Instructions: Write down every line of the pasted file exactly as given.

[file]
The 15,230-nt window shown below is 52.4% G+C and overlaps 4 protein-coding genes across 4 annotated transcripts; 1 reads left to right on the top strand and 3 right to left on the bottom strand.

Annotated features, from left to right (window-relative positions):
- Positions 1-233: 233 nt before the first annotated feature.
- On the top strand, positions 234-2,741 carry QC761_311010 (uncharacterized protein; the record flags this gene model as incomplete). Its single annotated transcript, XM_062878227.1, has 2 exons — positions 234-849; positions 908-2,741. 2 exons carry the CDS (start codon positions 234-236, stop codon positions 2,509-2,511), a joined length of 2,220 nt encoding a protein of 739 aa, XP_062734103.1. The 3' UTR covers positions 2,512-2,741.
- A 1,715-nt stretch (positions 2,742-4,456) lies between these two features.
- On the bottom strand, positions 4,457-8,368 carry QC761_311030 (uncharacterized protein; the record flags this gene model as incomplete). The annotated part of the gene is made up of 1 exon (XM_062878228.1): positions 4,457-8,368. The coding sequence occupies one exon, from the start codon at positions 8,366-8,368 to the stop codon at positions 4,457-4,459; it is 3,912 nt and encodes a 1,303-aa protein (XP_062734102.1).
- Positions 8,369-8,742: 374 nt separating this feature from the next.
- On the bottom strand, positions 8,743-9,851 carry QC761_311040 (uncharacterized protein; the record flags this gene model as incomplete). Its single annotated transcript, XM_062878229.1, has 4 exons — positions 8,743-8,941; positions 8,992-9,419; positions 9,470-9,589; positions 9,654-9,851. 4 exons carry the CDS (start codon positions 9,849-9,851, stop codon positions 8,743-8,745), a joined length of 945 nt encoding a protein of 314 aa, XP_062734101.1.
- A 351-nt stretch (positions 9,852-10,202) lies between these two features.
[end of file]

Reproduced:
The 15,230-nt window shown below is 52.4% G+C and overlaps 4 protein-coding genes across 4 annotated transcripts; 1 reads left to right on the top strand and 3 right to left on the bottom strand.

Annotated features, from left to right (window-relative positions):
- Positions 1-233: 233 nt before the first annotated feature.
- On the top strand, positions 234-2,741 carry QC761_311010 (uncharacterized protein; the record flags this gene model as incomplete). Its single annotated transcript, XM_062878227.1, has 2 exons — positions 234-849; positions 908-2,741. 2 exons carry the CDS (start codon positions 234-236, stop codon positions 2,509-2,511), a joined length of 2,220 nt encoding a protein of 739 aa, XP_062734103.1. The 3' UTR covers positions 2,512-2,741.
- A 1,715-nt stretch (positions 2,742-4,456) lies between these two features.
- On the bottom strand, positions 4,457-8,368 carry QC761_311030 (uncharacterized protein; the record flags this gene model as incomplete). The annotated part of the gene is made up of 1 exon (XM_062878228.1): positions 4,457-8,368. The coding sequence occupies one exon, from the start codon at positions 8,366-8,368 to the stop codon at positions 4,457-4,459; it is 3,912 nt and encodes a 1,303-aa protein (XP_062734102.1).
- Positions 8,369-8,742: 374 nt separating this feature from the next.
- On the bottom strand, positions 8,743-9,851 carry QC761_311040 (uncharacterized protein; the record flags this gene model as incomplete). Its single annotated transcript, XM_062878229.1, has 4 exons — positions 8,743-8,941; positions 8,992-9,419; positions 9,470-9,589; positions 9,654-9,851. 4 exons carry the CDS (start codon positions 9,849-9,851, stop codon positions 8,743-8,745), a joined length of 945 nt encoding a protein of 314 aa, XP_062734101.1.
- A 351-nt stretch (positions 9,852-10,202) lies between these two features.